Most natural risk-takers mountain climbers, extreme athletes, motorcycle daredevils tend to talk about the high of a job well done, an adventure completed, a successful free fall, and so on. They're less likely to dwell on bones broken, damaged equipment, and the heavy insurance costs that surely dog them.
Investors tend to behave a little like these extreme athletes, at least when they're starting out: They would much rather talk about the returns their funds generated than the risks they took to achieve those returns or the losses they've incurred. Take the large-cap Cambiar Opportunity Fund for example. This fairly concentrated fund landed in the top 10% of its category in 2001-2004, but reversed course in 2007 and 2008, landing in the category's worst 5% and 25% respectively, before returning to its winning ways in 2009 and 2010. Tremendous gains are won only through tremendous risk taking, which often means many ups and downs in short-term returns. That's called volatility.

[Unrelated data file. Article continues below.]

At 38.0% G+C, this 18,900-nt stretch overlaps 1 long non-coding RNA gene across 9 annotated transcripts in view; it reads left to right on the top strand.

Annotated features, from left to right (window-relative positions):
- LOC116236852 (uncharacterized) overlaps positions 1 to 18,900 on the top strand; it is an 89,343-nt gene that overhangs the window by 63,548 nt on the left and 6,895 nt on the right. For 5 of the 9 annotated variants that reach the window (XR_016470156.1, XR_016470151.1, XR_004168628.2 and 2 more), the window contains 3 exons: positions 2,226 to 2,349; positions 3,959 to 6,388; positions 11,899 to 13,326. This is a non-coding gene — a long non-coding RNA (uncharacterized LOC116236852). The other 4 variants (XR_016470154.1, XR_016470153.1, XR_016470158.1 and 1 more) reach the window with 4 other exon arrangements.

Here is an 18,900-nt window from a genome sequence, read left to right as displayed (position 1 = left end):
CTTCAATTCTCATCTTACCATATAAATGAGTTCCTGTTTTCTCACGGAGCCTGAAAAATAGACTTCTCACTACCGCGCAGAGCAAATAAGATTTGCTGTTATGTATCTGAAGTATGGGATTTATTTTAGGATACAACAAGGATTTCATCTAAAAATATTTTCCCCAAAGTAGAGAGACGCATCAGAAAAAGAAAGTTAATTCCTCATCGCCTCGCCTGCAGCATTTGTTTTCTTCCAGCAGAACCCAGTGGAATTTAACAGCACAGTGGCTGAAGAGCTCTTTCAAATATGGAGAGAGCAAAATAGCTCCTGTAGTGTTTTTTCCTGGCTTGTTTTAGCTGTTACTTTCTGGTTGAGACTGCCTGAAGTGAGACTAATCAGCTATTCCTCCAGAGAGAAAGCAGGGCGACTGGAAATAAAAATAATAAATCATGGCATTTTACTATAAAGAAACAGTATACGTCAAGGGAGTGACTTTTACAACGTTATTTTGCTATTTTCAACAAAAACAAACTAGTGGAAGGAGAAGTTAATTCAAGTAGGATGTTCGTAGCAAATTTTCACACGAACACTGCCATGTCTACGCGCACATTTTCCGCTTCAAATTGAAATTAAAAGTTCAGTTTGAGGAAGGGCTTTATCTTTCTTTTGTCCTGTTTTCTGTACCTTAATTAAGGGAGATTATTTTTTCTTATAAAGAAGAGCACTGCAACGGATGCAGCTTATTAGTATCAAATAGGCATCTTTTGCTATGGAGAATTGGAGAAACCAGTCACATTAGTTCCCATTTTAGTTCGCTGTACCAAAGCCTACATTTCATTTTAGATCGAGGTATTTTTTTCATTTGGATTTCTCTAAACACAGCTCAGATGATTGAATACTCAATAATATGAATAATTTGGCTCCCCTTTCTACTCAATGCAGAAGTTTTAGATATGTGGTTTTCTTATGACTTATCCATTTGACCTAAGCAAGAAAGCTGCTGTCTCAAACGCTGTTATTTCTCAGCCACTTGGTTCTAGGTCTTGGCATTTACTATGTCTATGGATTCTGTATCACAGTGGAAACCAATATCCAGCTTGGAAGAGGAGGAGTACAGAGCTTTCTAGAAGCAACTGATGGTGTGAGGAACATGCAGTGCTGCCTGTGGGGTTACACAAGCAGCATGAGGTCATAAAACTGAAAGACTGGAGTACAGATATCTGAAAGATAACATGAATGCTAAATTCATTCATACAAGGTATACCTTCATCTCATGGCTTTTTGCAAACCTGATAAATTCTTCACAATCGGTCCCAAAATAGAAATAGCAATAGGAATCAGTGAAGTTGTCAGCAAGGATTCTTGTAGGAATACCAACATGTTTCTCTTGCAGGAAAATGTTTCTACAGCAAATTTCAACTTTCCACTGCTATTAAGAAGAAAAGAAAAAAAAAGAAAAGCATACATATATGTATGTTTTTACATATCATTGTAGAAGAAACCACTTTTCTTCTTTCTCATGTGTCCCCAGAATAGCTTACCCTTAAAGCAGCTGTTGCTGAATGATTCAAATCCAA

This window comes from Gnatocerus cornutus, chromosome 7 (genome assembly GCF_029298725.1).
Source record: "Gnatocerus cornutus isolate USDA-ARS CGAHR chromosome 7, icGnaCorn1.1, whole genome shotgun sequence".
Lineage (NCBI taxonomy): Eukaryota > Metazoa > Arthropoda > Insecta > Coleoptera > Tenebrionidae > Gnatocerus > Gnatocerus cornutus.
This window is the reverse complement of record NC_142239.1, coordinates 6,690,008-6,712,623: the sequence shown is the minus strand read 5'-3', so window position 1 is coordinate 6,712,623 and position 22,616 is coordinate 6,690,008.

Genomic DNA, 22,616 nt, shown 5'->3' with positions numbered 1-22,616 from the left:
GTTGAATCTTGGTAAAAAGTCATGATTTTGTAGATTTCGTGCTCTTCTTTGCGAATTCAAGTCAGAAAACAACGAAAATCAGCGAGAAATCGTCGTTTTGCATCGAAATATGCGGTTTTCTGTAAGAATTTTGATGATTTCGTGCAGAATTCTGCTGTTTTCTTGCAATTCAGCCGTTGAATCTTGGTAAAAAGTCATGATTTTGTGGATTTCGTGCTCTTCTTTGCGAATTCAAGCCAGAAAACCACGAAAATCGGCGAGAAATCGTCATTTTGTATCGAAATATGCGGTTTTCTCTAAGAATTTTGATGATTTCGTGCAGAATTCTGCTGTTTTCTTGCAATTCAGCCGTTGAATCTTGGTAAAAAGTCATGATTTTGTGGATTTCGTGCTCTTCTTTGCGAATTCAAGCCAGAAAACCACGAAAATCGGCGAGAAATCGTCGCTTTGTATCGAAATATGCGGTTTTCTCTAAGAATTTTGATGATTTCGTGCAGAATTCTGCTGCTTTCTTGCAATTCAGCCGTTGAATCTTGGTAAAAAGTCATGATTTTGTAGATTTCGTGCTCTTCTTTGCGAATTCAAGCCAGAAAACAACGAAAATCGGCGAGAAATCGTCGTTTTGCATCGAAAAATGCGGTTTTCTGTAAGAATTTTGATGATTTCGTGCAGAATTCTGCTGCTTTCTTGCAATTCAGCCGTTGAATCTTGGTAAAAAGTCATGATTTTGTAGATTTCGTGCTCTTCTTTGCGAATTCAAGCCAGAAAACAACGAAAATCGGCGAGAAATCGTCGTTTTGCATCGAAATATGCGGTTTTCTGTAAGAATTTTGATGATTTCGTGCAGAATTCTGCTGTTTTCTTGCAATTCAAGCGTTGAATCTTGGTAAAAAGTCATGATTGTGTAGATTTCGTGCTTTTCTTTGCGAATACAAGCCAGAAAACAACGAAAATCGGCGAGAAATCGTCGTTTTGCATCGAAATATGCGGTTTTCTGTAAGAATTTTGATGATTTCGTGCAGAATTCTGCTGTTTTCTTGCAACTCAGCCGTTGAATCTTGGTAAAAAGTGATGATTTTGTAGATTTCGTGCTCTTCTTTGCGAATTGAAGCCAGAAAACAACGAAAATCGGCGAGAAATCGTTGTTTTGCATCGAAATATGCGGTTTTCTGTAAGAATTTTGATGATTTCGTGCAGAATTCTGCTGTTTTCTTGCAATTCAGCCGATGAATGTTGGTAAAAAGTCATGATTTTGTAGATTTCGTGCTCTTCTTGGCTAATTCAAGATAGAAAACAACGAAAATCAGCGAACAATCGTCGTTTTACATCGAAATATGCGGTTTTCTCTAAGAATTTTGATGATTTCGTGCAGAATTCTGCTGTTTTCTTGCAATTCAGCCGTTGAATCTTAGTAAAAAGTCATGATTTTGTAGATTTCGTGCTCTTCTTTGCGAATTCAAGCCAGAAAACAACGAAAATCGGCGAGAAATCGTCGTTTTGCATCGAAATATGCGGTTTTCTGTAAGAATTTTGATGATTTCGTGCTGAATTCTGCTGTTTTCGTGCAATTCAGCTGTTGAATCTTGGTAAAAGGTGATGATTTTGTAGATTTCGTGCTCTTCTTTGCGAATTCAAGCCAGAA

While no single risk measure can predict with 100% accuracy how volatile a fund will be in the future, studies have shown that past risk is a pretty good indicator of future risk. In other words, if a fund has been volatile in the past, it's likely to be volatile in the future.
In this lesson, we'll tackle two common yardsticks for measuring a mutual fund's risk: standard deviation and beta. Both of these measures appear on a fund's Morningstar fund report page.
Standard Deviation >>